The testimony of appellant’s sister that she had observed unusual behavior on the part of appellant did not constitute sufficient proof of his insanity, “because not every aberration of the mind or mental deficiency constitute[s] insanity.” That the accused was released from confinement at the National Center for Mental Health on October 4, 1982 and was not readmitted for any mental disorder for about ten years militated against his alleged lunacy. Additionally, the trial judge observed that, during the hearings, appellant was attentive, well-behaved and responsive to the questions propounded to him in English even without translation.

On the other hand, appellant’s mental agility was shown when he admitted seeing the deceased take something out of his pocket, for which reason he decided to beat him to the draw (“Inunahan ko na”). With his balisong, he repeatedly stabbed the deceased. The trial court appreciated treachery based on Andal’s narration of the stabbing incident.

Assignment of Errors

The defense assigns the following errors allegedly committed by the trial court in convicting appellant:


The trial court gravely erred in not acquitting accused-appellant or mitigating his criminal liability on the ground of insanity.


Assuming, arguendo, that accused-appellant is criminally liable for the death of Andres Dalisay, the trial court nevertheless erred in convicting him of the crime of murder by appreciating the aggravating circumstances of treachery and evident premeditation despite doubt tending to show the existence of such circumstances.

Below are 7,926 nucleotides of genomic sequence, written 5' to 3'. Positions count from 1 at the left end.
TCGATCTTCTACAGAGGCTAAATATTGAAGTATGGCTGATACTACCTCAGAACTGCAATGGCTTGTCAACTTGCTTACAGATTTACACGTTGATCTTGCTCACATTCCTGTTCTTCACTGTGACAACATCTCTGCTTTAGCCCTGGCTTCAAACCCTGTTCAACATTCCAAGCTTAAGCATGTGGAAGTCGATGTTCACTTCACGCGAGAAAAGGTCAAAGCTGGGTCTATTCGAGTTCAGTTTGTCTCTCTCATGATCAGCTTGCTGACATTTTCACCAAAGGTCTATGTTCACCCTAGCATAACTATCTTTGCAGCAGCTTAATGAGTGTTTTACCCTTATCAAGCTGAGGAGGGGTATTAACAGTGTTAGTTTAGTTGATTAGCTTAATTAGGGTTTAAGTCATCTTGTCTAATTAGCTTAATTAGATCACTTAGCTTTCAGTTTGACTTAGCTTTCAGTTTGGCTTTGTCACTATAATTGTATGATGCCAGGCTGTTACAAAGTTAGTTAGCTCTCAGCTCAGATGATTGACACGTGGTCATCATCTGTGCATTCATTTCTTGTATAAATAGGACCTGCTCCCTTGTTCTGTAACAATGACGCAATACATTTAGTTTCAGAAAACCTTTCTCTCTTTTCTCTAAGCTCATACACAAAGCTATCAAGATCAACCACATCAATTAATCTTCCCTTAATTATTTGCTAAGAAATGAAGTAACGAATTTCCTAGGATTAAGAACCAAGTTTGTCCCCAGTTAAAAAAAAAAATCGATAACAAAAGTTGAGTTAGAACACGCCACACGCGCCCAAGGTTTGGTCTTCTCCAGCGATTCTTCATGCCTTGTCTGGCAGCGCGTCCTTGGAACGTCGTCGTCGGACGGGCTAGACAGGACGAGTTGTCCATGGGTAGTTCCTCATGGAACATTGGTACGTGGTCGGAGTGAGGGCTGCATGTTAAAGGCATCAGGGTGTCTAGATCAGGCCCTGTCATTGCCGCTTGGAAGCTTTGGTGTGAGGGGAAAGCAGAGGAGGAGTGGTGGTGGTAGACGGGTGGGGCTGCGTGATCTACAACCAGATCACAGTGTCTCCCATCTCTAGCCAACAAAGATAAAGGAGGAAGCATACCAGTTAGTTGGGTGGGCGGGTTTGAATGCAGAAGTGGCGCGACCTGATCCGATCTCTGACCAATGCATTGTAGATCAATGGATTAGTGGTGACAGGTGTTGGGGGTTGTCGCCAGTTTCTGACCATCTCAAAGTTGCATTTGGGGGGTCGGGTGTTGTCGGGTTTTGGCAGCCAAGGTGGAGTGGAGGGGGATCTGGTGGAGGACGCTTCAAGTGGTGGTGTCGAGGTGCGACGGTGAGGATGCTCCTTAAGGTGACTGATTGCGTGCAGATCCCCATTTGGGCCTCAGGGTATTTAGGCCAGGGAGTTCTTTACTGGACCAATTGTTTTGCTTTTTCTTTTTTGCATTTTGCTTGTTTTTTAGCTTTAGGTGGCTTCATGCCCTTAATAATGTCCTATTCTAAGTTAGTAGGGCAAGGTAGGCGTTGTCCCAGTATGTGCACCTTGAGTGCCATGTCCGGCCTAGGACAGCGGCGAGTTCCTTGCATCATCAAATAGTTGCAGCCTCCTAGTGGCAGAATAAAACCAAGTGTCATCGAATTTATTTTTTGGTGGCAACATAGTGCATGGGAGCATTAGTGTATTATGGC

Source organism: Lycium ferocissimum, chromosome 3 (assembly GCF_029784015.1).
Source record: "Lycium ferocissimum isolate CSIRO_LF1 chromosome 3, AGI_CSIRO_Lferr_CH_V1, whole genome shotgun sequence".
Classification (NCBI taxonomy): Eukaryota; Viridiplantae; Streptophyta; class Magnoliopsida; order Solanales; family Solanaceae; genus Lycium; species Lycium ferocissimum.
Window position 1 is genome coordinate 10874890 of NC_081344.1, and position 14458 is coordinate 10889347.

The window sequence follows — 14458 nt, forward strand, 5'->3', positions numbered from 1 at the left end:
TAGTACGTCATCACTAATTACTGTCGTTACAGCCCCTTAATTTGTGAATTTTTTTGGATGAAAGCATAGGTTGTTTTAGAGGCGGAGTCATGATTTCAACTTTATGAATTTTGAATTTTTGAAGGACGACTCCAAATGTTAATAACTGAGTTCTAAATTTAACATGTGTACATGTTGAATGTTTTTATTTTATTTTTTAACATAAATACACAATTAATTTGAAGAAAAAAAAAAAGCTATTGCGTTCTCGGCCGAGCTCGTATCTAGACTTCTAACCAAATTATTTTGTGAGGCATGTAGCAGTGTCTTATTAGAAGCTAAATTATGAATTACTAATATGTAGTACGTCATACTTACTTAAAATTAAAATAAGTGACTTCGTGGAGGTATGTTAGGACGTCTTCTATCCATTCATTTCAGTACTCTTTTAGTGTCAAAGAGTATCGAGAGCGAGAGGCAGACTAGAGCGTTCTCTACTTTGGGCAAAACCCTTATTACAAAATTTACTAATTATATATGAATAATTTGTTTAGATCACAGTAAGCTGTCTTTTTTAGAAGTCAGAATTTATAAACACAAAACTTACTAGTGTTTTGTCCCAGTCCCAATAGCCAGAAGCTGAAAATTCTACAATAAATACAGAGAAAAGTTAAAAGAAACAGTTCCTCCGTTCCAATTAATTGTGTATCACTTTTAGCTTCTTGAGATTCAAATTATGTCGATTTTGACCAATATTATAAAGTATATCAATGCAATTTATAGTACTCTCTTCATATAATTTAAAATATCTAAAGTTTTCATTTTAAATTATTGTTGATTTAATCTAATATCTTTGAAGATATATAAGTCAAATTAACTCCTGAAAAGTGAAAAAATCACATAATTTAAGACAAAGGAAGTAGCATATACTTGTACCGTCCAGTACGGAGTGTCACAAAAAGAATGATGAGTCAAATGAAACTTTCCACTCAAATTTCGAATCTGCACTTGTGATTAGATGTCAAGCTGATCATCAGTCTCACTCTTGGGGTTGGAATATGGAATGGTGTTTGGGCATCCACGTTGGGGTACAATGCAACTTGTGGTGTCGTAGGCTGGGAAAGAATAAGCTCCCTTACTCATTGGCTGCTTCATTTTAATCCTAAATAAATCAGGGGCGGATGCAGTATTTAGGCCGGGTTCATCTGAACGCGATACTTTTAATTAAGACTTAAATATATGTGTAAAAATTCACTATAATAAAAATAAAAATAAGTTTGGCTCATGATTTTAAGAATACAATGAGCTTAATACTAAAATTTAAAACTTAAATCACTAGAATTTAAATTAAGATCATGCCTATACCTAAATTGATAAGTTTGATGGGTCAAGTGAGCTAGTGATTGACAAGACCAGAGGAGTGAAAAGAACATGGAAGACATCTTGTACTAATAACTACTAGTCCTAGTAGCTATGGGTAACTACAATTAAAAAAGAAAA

Assuming, arguendo, that accused-appellant is criminally liable, the trial court likewise erred in not appreciating the mitigating circumstance of voluntary surrender in his favor.”

In short, appellant puts in issue (1) his insanity and (2) the presence and the effect of the following circumstances: (a) treachery, (b) evident premeditation, and (c) voluntary surrender. We shall deal with each of these issues.

The Court’s Ruling

The appeal is partly meritorious. We reject appellant’s plea for acquittal but accept his claim of voluntary surrender.

First Issue: Appellant’s Insanity Not Proven

Appellant insists that the trial court gravely erred in refusing to consider Dr. Adigue as an expert witness. He argues that Dr. Adigue, being an accredited psychologist of the Philippine National Police since 1979 and a holder of a doctorate in psychology from the University of Calcutta, India, and a master’s degree in clinical and industrial psychology, deserves credence.

Appellant misses the point. More than her academic qualifications as a psychologist, what really matters is the failure of Dr. Adigue’s testimony to establish legal insanity on the part of the appellant. After examining the appellant on January 20, 1992, or four months prior to the incident, and after conducting the “Draw-a-Person” Test, the Thematic Apperception Test and the Hand Test, she reported the results of her examination as follows:

Psychological test results revealed that subject’s mental activity is functioning on the normal level at the time of evaluation. He can comprehend instructions fast and [was] never hesitant to take the said examinations.
With regards to some dominant personality factors, test results revealed also the fact that subject is suffering only from mild depression because of problems he had encountered in life and in things around him. He had also developed negative reactions and outlook in life, therefore the undersigned concluded that he has some emotional disturbances.”

Verily, such results do not prove the alleged insanity of the appellant. Art. 12, par. 1 of the Revised Penal Code, requires a complete deprivation of rationality in committing the act; i.e., that the accused be deprived of reason, that there be no consciousness of responsibility for his acts, or that there be complete absence of the power to discern.[8] More relevantly, said report does not support the claim that appellant could not distinguish right from wrong.